By John Smith
Business communications is in the midst of a radical transformation through the rapid emergence of social media — from self-publishing on blogs to instant communication on Twitter and networks like LinkedIn and Facebook. If managed correctly, social media can be harnessed as a powerful tool for business. If ignored, competitors will have a significant opportunity to gain an advantage. A medical device company should be ready to leverage social media to help clients build business and introduce and address issues, such as accountable care. Social media has become a necessary strategy in which managing ongoing execution and keeping ahead of this rapidly changing phenomenon will pay tremendous dividends.
Social media offers an immediate and direct communications channel for medical device companies to speak to its customers and other key audiences. Having a presence on LinkedIn, Facebook and Twitter, in particular, gives device companies an opportunity to introduce, educate and comment on multiple issues affecting the industry, whether they be policy, product or competitive issues. Social media is a form of public relations and grew out of that discipline. But unlike traditional media relations which targets publications both online and offline, social media has the ability to access individuals directly and enable a device company to have one-on-one conversations with its key audiences. Discussion of the issue can be initiated from the company or the individual, and this interaction fosters a more personal relationship between company and client. This characteristic is particularly helpful in dealing with accountable care because each client will have different issues, different problems and details to address in order to achieve this goal. Social media allows medical device companies an almost consultative approach to its clients’ problems, in addition to broadly educating them on accountable care.
LinkedIn, the first to gain widespread prominence and use, is primarily a business-oriented site designed to link colleagues of like-minded professions together, offering professional and industry insights, connections, as well as job searches. From the standpoint of building a reputation as an accountable care advocate, LinkedIn offers the ability to educate, in a more direct way, clients and industry players about a company’s ability to move the accountable care mandate forward.
Facebook and Twitter are even more flexible and personal. Both offer a company access to audiences of similar interests and industries. Facebook, like LinkedIn, enables a device company to communicate directly with its audiences, answer questions, introduce and address issues and develop a personal relationship with other individuals on the client side. Facebook has also become an important channel for companies to post news. Twitter, also known as "micro-blogging", offers similar capabilities, but is limited to 140 characters per "tweet". Twitter, however, tends to allow and encourage more immediate initiation and response, enabling device companies to comment, educate and alert clients on multiple issues. Twitter also enables companies to develop a database of "followers" who are essentially prospects as well as clients, becoming a new business tool. Its amazing how business can get new customers for free from twitter, for example last week I were just searching around twitter and I came across food vacuum sealers, I have not even been thinking about buying a vacuum sealer but after I read their reviews I bought one myself to give it a try.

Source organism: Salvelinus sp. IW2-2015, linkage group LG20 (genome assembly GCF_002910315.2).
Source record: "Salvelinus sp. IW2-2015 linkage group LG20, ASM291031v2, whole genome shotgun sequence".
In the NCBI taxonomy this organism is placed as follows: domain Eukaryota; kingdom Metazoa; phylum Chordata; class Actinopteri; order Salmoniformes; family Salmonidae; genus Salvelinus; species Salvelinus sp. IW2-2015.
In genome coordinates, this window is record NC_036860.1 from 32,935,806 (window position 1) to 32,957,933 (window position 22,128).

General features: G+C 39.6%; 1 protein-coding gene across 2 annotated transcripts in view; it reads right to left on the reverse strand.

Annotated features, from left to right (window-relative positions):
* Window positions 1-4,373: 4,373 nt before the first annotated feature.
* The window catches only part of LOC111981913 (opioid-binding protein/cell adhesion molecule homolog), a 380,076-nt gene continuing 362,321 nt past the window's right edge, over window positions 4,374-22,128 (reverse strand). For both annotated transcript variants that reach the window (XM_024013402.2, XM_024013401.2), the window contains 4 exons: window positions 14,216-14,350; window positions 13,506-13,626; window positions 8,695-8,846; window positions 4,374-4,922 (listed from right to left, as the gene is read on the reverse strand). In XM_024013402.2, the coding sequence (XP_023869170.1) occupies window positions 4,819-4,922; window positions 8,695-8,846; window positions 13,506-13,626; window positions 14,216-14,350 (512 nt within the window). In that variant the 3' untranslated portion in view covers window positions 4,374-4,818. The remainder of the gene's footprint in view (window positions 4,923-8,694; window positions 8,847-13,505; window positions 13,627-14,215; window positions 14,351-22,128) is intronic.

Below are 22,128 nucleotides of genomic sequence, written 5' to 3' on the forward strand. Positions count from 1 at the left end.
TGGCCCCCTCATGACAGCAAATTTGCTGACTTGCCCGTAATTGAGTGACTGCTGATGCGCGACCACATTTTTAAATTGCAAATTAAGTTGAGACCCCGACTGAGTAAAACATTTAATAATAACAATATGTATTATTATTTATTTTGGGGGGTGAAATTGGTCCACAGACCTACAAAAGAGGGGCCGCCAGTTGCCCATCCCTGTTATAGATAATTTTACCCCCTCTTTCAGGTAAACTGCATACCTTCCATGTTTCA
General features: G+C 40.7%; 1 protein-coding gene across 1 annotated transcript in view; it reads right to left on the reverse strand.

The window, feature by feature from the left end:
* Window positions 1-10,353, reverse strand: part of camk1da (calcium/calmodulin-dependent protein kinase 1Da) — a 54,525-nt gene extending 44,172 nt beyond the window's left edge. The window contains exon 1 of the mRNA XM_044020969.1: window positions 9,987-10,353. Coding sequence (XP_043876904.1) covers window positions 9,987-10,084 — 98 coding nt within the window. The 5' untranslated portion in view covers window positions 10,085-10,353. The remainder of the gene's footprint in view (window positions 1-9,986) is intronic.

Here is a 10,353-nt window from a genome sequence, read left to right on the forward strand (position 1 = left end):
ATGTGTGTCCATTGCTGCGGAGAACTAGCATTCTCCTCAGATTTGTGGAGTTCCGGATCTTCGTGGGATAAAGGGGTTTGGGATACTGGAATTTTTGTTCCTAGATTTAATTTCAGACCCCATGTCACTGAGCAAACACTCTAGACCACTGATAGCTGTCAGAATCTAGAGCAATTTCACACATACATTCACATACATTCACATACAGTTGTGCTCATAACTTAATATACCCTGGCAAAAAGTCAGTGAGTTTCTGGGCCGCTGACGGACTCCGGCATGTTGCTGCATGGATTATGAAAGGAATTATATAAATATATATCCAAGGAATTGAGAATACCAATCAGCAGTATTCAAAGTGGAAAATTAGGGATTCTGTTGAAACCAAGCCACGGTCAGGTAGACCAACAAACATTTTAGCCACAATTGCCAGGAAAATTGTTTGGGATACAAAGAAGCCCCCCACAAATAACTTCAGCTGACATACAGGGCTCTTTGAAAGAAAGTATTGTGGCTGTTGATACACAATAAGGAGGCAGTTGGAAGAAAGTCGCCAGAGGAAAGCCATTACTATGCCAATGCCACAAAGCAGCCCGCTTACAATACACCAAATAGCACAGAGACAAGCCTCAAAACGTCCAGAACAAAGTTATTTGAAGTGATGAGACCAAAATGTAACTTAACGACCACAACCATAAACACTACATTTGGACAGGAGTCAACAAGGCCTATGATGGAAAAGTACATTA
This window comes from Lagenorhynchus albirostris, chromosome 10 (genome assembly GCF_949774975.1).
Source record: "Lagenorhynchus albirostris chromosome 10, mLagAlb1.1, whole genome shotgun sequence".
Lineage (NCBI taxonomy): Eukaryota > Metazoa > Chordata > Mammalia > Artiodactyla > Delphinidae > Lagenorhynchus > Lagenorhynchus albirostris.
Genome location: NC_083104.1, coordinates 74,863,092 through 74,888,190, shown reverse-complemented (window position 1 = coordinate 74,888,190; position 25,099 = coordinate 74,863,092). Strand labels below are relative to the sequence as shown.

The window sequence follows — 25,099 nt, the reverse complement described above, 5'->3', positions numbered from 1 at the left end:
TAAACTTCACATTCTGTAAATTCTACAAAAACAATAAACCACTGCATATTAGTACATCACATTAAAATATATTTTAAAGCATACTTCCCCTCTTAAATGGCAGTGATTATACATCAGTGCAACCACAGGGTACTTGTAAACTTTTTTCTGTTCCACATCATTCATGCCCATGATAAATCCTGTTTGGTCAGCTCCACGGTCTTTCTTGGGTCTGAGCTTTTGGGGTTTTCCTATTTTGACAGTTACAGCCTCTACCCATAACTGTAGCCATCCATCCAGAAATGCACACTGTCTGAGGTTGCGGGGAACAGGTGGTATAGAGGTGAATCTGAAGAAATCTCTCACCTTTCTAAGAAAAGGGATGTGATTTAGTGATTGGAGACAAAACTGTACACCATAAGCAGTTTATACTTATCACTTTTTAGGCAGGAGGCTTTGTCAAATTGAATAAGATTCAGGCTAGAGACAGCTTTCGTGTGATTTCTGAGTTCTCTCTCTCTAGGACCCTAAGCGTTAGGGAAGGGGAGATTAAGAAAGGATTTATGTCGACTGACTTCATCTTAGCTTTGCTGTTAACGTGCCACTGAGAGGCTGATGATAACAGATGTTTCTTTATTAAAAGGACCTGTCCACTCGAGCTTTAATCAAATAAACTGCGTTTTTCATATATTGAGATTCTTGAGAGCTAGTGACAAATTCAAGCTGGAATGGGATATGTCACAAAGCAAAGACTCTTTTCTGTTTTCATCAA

This is the final blog in this series highlighting a variety of communications tools available to medical device companies to address the important mandate of its customers becoming Accountable Care Organizations. I welcome your comments and thoughts on these blogs. Please contact me at email@example.com. I will be continuing to blog on this site in the coming months on a variety of issues affecting the industry.
John Smith, a vice president at Dodge Communications, has more than 20 years healthcare communications and marketing experience with life science, medical technology and healthcare companies. He has developed and overseen program planning, communications and marketing strategy, media relations, positioning and Medicaid reimbursement programs for therapeutic, biotechnology and medical technology clients while serving as senior vice president and healthcare practice leader in the Boston offices of Fleishman-Hillard, Manning Selvage & Lee and Brodeur Worldwide. John can be contacted at firstname.lastname@example.org.